Pilot Theatre brings Noughts and Crosses to the Anthony Hopkins theatre at Theatr Clwyd as part of their UK tour. Noughts and Crosses is set in a world where equality is lacking, and the law is not doing much to protect from discrimination. The Crosses are the superior race who have lots of money and better jobs and schools, whereas the Noughts are at the poorer end of society with manual, lower paid jobs and poor schools.
The Noughts just want to belong, to have decent jobs and for their children to go to a good school but the Crosses want the opposite. They want to rule everything and do not want the Noughts to enter in to their world, trying everything in their power, whether it is legal or not, to keep the races completely segregated.
The main two characters Sephy (Heather Agyepong) and Callum (Billy Harris) are a modern-day Romeo and Juliet, growing up in separate races but are best friends and eventually fall in love. Agyepong and Harris bring so much passion to the roles and show so much emotion throughout, guiding us through the many twists and turns of the story, which brings to light how important this story is today. Government corruption, terrorist groups and war, fighting for different reasons, whether it be wanting to maintain power or wanting equality.
The story tackles many issues, bombings, kidnap, death sentences. Things that are happening every day around the world, but at the heart of it carries a strong message, love and acceptance, to get along no matter what class, age, colour you are.
The play runs so smoothly due to this fantastic cast, all working so closely together, each knowing the next persons move to link scene to scene with only the change of lighting or the movement of a table or chairs. There are some extremely physical parts but with the wonderful fight direction (Kenan Ali) and extremely slick lighting, they are made to look so effective.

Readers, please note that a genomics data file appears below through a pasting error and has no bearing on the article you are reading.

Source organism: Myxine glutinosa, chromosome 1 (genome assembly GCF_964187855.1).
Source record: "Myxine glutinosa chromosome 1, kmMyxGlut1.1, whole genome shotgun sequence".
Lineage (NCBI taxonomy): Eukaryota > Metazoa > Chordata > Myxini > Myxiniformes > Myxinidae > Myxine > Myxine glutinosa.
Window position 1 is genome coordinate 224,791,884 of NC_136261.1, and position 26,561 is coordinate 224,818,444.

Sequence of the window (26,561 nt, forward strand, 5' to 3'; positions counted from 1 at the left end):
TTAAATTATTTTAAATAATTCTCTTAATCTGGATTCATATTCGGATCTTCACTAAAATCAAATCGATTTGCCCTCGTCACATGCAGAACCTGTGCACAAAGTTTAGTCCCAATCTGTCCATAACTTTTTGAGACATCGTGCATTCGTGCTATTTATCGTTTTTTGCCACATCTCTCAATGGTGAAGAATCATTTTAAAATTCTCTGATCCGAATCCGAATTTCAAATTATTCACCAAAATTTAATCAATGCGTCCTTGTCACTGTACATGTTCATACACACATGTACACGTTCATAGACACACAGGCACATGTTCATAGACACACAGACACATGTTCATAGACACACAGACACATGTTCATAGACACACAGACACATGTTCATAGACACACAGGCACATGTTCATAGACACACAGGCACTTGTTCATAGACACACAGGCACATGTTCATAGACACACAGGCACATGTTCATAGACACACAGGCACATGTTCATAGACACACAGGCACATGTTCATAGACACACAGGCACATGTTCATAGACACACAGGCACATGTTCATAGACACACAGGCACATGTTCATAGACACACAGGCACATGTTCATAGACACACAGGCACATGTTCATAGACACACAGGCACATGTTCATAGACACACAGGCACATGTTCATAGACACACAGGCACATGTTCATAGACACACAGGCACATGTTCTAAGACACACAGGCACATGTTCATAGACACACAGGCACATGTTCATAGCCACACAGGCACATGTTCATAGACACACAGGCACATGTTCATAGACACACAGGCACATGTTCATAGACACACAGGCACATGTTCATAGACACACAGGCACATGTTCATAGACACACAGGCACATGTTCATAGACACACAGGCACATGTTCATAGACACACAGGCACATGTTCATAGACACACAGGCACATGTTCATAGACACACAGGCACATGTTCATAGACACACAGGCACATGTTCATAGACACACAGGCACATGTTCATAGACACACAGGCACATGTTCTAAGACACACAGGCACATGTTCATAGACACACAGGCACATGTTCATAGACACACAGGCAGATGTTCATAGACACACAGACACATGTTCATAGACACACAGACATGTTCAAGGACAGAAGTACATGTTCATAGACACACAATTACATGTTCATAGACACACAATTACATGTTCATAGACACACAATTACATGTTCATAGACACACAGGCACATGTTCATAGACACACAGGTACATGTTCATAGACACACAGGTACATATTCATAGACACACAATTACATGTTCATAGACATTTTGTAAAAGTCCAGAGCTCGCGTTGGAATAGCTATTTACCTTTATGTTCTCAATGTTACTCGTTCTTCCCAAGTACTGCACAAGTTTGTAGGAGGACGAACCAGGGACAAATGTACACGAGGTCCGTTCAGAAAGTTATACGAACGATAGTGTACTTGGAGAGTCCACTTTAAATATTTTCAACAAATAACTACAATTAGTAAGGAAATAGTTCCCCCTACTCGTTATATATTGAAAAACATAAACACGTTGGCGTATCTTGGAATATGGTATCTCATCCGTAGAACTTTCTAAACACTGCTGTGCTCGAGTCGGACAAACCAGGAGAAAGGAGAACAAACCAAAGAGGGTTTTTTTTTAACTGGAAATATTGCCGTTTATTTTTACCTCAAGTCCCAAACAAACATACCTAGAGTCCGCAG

Apart from the two focus characters, six other actors play all the other roles, some playing three or four characters. Doreene Blackstock and Chris Jack as Sephy’s mother and father play very strong characters. Leading the fight of the Crosses to stay in power while going through their own problems in their private life. They have everything they want but their home life is suffering for it.
Jack Condon plays Callum’s brother Jude and is perfect in the role. He isn’t going to stand by and watch bad things happen to his family and friends and delivers a great character, fighting for what he believes is right.
The set is extremely well designed by Simon Kenny. Simple but draws you in and brought to life by Joshua Drualus Pharo’s slick lighting design.
The cast are completed by Daniel Copeland, Lisa Howard and Kimisha Lewis who bring numerous characters to life.
Writer Sabrina Mahfouz and Director Esther Richardson have made some bold decisions when bringing this story to the stage which leaves your heart in your mouth and in some instances, tears to the eyes.
The story of Noughts and Crosses is so important and hits home that these sorts of things are happening in our world, now. Everyone should be equal, no matter what colour or class you are, you should be able to love who you choose to love.
Reviewer: Damian Riverol
Reviewed: 19th February 2019
North West End Rating: ★★★★★